Even under the Southern Development Authority set up in 1977 the Hambantota Port project proposal was confined only to words and proposals. The proposal was only limited to feasibility studies again and again with budgets running into millions but to no avail.

There was one individual, a shipping industry-lover Ariya Wickramanayake of Master Divers who did a study with his own funds and presented it to President Mahinda Rajapaksa, then a Minister.

Rajapaksa who already knew the importance of the project presented this study project and several other proposals on the construction of the Port to the then leaders of the Country. Various excuses were trotted out and the project never got off the ground.

Rajapaksa as soon as he was elected President got the project moving and most importantly wooed the Chinese leaders for funds which too was not possible before making the project a reality.

First ship to anchor in December

According to the Chairman of the Ports Authority, Priyath Wickrama, the first stage of the Hambantota Port Development is to be completed by the end of this year which is ahead of schedule. The total cost for the project is US$ 360 million.

Sri Lankan engineers and their Chinese counterparts from the China Harbour Engineering Company and Sinohydro Corporation are using maximum resources within the locality. Steps are also being taken to wash sea sand and use it for construction.

The 600 metre long jetty is now nearing completion and the depth of the basin would be 17 metres. In the Colombo harbour the depth is only 15.5 metres. The turning circle would be 600 metres and the breakwater would be 1450 metres.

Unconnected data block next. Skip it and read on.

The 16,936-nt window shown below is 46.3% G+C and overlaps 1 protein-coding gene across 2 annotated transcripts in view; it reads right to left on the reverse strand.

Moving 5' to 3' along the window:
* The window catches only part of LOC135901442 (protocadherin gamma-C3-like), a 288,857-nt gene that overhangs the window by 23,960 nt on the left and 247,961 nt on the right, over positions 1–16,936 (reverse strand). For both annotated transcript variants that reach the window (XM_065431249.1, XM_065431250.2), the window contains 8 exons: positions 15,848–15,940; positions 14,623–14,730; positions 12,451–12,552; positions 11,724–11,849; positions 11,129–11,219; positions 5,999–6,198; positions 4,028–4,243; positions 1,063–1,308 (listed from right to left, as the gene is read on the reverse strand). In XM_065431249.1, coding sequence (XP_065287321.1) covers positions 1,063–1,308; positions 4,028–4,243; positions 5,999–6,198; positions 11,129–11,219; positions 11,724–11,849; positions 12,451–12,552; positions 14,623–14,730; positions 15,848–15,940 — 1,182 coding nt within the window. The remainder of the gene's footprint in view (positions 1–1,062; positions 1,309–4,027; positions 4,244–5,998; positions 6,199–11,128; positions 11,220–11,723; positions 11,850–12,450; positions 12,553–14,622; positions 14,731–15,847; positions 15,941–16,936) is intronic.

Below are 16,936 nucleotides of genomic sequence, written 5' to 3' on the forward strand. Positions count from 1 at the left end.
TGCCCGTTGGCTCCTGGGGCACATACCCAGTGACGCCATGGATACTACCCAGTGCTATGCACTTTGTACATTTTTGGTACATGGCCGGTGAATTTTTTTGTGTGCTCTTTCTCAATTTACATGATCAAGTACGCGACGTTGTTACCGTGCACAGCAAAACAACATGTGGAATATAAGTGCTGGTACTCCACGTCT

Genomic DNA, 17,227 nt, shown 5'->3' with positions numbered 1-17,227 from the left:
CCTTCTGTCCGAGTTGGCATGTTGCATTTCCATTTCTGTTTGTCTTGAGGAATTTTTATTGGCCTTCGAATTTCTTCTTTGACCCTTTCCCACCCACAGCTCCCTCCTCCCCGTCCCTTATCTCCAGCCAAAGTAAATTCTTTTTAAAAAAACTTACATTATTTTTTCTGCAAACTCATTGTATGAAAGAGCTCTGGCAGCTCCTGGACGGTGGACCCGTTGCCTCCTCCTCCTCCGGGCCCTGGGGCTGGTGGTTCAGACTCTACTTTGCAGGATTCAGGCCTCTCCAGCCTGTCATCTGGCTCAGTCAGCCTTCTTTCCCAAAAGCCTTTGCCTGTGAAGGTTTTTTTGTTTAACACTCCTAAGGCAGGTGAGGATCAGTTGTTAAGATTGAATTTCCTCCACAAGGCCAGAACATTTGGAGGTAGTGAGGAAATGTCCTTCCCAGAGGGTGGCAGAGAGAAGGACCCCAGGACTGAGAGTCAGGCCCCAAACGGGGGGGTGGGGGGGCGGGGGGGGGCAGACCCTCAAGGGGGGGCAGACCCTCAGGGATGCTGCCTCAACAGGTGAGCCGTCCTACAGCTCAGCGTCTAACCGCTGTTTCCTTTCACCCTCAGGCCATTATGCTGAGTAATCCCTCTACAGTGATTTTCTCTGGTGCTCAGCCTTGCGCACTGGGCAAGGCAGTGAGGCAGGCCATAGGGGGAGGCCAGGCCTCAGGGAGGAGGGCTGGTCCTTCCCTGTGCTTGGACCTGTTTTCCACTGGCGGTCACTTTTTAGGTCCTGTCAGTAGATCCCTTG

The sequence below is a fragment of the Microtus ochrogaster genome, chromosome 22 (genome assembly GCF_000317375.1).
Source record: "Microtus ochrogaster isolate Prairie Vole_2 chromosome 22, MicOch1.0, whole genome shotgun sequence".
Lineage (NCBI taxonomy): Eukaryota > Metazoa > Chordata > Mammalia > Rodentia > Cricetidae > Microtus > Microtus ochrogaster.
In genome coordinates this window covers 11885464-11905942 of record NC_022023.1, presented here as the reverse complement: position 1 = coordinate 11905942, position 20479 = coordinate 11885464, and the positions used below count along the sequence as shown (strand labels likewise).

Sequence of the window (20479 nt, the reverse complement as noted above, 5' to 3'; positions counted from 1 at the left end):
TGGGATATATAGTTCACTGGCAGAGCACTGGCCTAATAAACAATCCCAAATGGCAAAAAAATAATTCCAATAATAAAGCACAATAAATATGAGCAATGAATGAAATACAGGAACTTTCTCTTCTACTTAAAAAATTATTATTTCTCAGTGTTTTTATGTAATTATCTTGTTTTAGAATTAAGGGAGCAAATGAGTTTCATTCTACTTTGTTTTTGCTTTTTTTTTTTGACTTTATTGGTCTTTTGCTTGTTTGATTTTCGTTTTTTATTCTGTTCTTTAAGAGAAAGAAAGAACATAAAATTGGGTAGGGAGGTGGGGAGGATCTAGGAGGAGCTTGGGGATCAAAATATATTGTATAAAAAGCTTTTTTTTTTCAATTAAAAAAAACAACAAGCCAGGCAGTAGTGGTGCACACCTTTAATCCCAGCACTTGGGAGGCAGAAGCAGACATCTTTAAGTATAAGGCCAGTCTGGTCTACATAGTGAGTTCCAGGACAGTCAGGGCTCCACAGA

One of the biggest advantages of the Port site is the 22 metre depth to the mouth of the harbour, a unique geographical feature which even the Indian Ports could not match.

Unique business opportunities

The business opportunities from the project locally and internationally will definitely trickle down to the masses with over 50,000 indirect employment opportunities being created.

A cement grinding and bagging plant would be set up along with fertiliser bagging plants.

Warehousing and offshore services too would create wealth to the area. The operation of an LP gas terminal for the first time in the country would create two tiers of pricing with the Southerners expected to receive LP gas at reduced prices due to low taxes and overheads.

The bunkering facility and the Tank Farm project too have commenced bringing more benefits to the country. The bunkering facility will comprise 14 tanks. Eight tanks will be used to provide oil for ships and aviation fuel while three will be used to store LP gas.

In a few years the Hambantota district per capita income is expected to be on par with the districts in the Western Province, which would be an achievement.

The US$ 600 million funds needed to launch the second project to be completed in 2014 too are expected to be found again with Chinese assistance. Under the third phase of development a Dockyard too would be constructed.

World accolades for Hambantota

Hambantota Port also holds several unique world achievements which Sri Lanka can be proud of.

The Port would be the world’s biggest harbour constructed on land in this century.

When completed the Hambantota harbour on 4,000 areas of land could accommodate 33 vessels to berth at any given time after completion, which would make it the biggest harbour in South Asia.

The proposed 15-storey administrative complex for the Port which could even withstand a tsunami would also be one of the best designed shipping structures in the SAARC region.

The port of Rotterdam from 1962-2004 was the world’s busiest ports until it was surpassed by Shanghai. It had higher volumes than the Singapore port. China’s Shanghai overtook Hong Kong to become the world’s second largest container port.

It is also the only harbour in the World where shippers could witness peacock and deer roaming freely in the 4,000 acre land as great care was taken to safeguard the environment.

Hambantota too is in line to be listed among the world’s busiest harbours and this would make Sri Lanka proud, a small country which was recently is elevated to a middle income country.